From our hospital window I can see a gorgeous, full orange and red tree. It's the perfect symbol of this perfect season. Just like everything else, I can't help but look at it and wonder if my memories will now be changed and perpetually different. Will I forever remember this beautiful autumn day and the way that this room looked, felt and smelled?
Mabel is finally resting well. One of her feet is hanging out from under her blanket and it is finally still; not trembling from seizures like it has been consistently doing for what feels like days now. Her color looks better. Yesterday she was a pekid grey and her hands and feet were blue. As her fever got higher, her color became more strange. It was odd and terrifying.
You know what else is scary? It's that we are never 'out of the woods' with a child like Mabel. She may get better in one way, but suffer in another. For instance, I'm not sure that she has been able to see me at all in the last 24 hours. Her vision is absent and scattered. She seems scared and panicked.
In vision therapy this week, we talked about how she has resistance to someone leading her hand to do something. I think it's a good thing--it shows that she knows well enough to pull away. The therapist agreed, noting that if someone can't see they will obviously be reluctant to let you put their hand inside of an object or move it at all.
Today when the nurse touched her gently, she cried out in a shrill, awful cry. She didn't see her and I felt like she was scared. That's the first time I've really thought she was...
What is also scary and frustrating is the lack of diagnosis in a situation like this. Obviously we have high concerns that she has a mitochondrial disease, so in many ways I'm doing my best to make sure she is treated as such. Her immune system is weak and she is exhausted just having to open her eyes. And we now know that the 2 weeks following an infection or bout of sickness are the most critical times for a mito child. This means that when we go home, we will be extremely and overly cautious with her care.
I was reminded once again how isolating this journey is. It's not just the quiet hospital room or the incredibly deep knowledge of medicine that I now have.
It's the quest itself. The journey that only Mabel and I are on. The quest to figure out what is going on and why. And then how to help her.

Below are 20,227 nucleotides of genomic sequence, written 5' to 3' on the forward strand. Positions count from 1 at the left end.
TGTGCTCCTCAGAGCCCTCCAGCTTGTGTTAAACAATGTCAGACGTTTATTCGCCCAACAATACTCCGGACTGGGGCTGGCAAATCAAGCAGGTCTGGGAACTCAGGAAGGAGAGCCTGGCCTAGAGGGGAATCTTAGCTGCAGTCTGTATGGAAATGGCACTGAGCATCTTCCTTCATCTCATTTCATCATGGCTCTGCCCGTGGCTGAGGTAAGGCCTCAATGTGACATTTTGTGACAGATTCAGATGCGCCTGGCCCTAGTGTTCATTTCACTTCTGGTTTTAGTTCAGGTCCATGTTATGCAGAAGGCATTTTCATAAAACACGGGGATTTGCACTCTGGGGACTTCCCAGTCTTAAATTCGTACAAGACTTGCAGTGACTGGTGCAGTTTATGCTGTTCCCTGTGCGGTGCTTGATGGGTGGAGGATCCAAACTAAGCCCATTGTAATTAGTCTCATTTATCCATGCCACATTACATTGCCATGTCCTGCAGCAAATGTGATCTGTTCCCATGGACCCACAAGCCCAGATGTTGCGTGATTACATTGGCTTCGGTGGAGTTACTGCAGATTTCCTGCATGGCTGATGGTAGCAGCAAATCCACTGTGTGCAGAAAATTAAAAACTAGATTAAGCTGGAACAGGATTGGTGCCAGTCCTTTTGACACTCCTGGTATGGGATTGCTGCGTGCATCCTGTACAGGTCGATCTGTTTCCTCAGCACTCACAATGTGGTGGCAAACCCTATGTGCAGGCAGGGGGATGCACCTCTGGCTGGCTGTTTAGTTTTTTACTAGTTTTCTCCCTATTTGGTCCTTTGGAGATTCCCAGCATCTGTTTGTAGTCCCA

My life changes drastically with every medicine change, every specialist appointment, every phone call, every therapy session and every little sniffle or sneeze. It's all consuming for me and yet I look around and life is still moving on about me.
It's a strange thing to have to embrace the real world while knowing that it is no longer the norm for me. My normal has changed and some people have entered into that realm with me while others have not been able to merge their lives with my new one. It's ok and I understand...
but it's hard. And it makes me sad. And lonely.
But I do want to acknowledge that people are wonderful and amazing and so kind. I am incredibly blessed and thankful for the number of people who call, text, come by or just gently look my way. Each one of you is such a special gift to my heart. You will never know how much I have thanked God for you in this process. Your friendship is unique and powerful to me and honestly...
it's pulling me through.
So thank you!
You all know who you are. You are my heroes right now and I hope you feel that.
I just got a phone call saying that Mabel's G-tube surgery will be postponed (not due to the hospital stay but scheduling conflicts.) In so many ways, this admission has confirmed our need for the feeding tube. We are trusting the Lord's timing to be best and knowing that He has it all planned out according to His will.
Speaking of His will--
No matter how conflicting some of this process has been for me I am absolutely amazed at how God is working through our little girl. It's an incredible thing to be standing over her, watching the nurses try to place a simple catheter and knowing that whatever we find out--God brought us to this exact moment in time to learn it. He has me where He wants me, in every perfect circumstance to reveal Himself in this situation. I am merely being used by Him to get answers for Mabel. It feels long and drawn out some days but in that moment in the little peds lab, I thanked the Lord once again for His divine timing and perfect plan.
I also praise the Lord that Mabel calms when we sing to her His name. There is a peace with that name: Jesus.
...like honey on my lips; it is a sweet and succulent name.
Antibiotics have started. She is resting. I am quiet. God is near.
So for now, all is well.